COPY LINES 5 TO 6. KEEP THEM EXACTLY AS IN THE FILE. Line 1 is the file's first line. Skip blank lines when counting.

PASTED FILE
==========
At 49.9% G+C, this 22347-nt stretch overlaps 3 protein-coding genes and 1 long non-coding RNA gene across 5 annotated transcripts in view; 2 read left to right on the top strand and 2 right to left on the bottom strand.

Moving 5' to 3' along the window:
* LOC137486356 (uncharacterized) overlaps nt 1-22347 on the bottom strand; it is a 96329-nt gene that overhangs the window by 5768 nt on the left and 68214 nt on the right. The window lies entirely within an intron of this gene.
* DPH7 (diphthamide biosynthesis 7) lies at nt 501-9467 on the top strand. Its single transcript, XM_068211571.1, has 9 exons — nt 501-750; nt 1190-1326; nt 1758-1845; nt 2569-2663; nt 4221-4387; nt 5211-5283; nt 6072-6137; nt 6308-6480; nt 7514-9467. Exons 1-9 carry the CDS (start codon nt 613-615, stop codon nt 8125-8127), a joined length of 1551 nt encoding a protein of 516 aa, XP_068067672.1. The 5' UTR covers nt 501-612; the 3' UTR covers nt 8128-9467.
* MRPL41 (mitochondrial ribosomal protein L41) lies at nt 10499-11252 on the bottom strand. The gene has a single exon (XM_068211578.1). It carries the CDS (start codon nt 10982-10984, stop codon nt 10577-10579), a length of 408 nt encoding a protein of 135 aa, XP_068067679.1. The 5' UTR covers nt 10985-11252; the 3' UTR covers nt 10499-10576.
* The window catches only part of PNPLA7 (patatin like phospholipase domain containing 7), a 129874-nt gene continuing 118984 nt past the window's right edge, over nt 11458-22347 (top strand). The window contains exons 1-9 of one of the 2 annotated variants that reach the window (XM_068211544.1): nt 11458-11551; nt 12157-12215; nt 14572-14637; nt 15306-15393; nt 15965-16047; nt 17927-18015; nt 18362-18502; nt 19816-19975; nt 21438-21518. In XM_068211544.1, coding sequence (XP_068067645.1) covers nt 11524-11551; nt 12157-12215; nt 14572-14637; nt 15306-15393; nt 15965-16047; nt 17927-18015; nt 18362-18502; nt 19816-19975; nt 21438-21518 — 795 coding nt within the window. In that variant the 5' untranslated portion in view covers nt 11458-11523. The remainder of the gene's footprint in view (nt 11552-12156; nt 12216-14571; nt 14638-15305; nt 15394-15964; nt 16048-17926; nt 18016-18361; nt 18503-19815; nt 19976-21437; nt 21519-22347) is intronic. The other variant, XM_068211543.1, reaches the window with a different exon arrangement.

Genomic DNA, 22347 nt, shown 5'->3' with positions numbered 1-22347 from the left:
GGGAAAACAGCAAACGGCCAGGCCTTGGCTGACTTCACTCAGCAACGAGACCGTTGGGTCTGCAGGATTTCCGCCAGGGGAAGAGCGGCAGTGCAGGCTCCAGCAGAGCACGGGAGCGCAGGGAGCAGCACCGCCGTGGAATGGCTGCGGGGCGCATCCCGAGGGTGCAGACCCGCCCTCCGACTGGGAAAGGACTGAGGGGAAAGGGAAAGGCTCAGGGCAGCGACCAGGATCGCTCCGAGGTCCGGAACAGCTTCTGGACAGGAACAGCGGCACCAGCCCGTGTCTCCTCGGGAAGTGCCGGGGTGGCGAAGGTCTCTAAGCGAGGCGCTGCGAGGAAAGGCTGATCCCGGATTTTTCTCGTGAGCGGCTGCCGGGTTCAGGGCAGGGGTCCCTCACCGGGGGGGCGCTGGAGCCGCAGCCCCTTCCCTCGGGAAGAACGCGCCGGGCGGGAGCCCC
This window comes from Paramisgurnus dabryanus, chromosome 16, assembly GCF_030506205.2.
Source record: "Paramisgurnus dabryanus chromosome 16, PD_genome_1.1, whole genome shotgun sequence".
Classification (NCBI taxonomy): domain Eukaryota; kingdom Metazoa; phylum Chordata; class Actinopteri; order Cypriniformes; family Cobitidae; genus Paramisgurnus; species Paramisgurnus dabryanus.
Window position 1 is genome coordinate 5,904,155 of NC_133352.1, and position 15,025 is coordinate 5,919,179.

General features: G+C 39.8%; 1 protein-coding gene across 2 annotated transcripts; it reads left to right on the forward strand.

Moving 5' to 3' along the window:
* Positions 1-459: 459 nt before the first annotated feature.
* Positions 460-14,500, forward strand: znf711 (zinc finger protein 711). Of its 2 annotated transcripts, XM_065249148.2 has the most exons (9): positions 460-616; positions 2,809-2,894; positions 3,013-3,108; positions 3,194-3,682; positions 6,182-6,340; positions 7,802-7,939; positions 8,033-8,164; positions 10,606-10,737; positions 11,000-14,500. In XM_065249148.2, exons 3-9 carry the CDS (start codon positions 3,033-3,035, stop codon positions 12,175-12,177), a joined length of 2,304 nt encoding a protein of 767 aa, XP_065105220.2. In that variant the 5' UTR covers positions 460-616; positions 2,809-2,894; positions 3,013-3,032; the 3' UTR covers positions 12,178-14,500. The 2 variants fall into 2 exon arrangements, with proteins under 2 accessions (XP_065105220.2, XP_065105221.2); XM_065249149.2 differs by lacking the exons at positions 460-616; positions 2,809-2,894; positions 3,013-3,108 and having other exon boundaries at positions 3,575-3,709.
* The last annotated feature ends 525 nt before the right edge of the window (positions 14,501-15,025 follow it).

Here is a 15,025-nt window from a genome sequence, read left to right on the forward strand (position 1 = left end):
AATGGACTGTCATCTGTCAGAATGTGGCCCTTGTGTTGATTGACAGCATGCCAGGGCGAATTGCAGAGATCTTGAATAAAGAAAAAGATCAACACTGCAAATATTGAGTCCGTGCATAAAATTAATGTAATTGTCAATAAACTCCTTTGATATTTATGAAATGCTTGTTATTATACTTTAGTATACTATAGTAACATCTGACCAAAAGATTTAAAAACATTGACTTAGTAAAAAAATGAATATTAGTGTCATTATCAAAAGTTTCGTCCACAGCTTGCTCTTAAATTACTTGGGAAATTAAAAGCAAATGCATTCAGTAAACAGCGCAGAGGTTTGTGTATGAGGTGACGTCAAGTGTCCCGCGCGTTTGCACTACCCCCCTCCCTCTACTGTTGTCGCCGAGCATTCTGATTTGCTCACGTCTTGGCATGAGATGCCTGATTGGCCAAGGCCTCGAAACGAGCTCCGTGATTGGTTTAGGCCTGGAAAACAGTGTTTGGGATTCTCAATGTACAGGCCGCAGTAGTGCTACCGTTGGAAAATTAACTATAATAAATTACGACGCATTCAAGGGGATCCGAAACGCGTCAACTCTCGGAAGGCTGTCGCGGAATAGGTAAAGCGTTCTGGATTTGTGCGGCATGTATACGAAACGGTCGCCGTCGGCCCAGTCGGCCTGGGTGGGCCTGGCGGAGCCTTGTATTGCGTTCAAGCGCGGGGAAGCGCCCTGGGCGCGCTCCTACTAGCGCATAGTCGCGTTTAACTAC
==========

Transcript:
* MRPL41 (mitochondrial ribosomal protein L41) lies at nt 10499-11252 on the bottom strand. The gene has a single exon (XM_068211578.1). It carries the CDS (start codon nt 10982-10984, stop codon nt 10577-10579), a length of 408 nt encoding a protein of 135 aa, XP_068067679.1. The 5' UTR covers nt 10985-11252; the 3' UTR covers nt 10499-10576.
* The window catches only part of PNPLA7 (patatin like phospholipase domain containing 7), a 129874-nt gene continuing 118984 nt past the window's right edge, over nt 11458-22347 (top strand). The window contains exons 1-9 of one of the 2 annotated variants that reach the window (XM_068211544.1): nt 11458-11551; nt 12157-12215; nt 14572-14637; nt 15306-15393; nt 15965-16047; nt 17927-18015; nt 18362-18502; nt 19816-19975; nt 21438-21518. In XM_068211544.1, coding sequence (XP_068067645.1) covers nt 11524-11551; nt 12157-12215; nt 14572-14637; nt 15306-15393; nt 15965-16047; nt 17927-18015; nt 18362-18502; nt 19816-19975; nt 21438-21518 — 795 coding nt within the window. In that variant the 5' untranslated portion in view covers nt 11458-11523. The remainder of the gene's footprint in view (nt 11552-12156; nt 12216-14571; nt 14638-15305; nt 15394-15964; nt 16048-17926; nt 18016-18361; nt 18503-19815; nt 19976-21437; nt 21519-22347) is intronic. The other variant, XM_068211543.1, reaches the window with a different exon arrangement.